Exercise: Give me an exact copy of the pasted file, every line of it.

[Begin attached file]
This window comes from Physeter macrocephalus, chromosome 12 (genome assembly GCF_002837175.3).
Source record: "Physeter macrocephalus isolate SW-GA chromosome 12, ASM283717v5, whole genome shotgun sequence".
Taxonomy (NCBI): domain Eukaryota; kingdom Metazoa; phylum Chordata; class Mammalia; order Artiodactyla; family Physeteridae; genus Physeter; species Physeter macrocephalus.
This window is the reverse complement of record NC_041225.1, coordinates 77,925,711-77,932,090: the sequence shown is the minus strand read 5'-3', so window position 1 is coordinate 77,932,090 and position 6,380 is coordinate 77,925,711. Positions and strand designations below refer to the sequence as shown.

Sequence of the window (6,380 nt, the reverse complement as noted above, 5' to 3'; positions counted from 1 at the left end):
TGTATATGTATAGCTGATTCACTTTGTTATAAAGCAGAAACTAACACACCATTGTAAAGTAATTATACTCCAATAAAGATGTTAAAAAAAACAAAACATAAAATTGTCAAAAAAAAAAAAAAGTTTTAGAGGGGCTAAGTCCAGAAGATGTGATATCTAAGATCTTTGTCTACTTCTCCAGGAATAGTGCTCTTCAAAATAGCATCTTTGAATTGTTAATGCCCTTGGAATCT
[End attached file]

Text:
This window comes from Physeter macrocephalus, chromosome 12 (genome assembly GCF_002837175.3).
Source record: "Physeter macrocephalus isolate SW-GA chromosome 12, ASM283717v5, whole genome shotgun sequence".
Taxonomy (NCBI): domain Eukaryota; kingdom Metazoa; phylum Chordata; class Mammalia; order Artiodactyla; family Physeteridae; genus Physeter; species Physeter macrocephalus.
This window is the reverse complement of record NC_041225.1, coordinates 77,925,711-77,932,090: the sequence shown is the minus strand read 5'-3', so window position 1 is coordinate 77,932,090 and position 6,380 is coordinate 77,925,711. Positions and strand designations below refer to the sequence as shown.

Sequence of the window (6,380 nt, the reverse complement as noted above, 5' to 3'; positions counted from 1 at the left end):
TGTATATGTATAGCTGATTCACTTTGTTATAAAGCAGAAACTAACACACCATTGTAAAGTAATTATACTCCAATAAAGATGTTAAAAAAAACAAAACATAAAATTGTCAAAAAAAAAAAAAAGTTTTAGAGGGGCTAAGTCCAGAAGATGTGATATCTAAGATCTTTGTCTACTTCTCCAGGAATAGTGCTCTTCAAAATAGCATCTTTGAATTGTTAATGCCCTTGGAATCT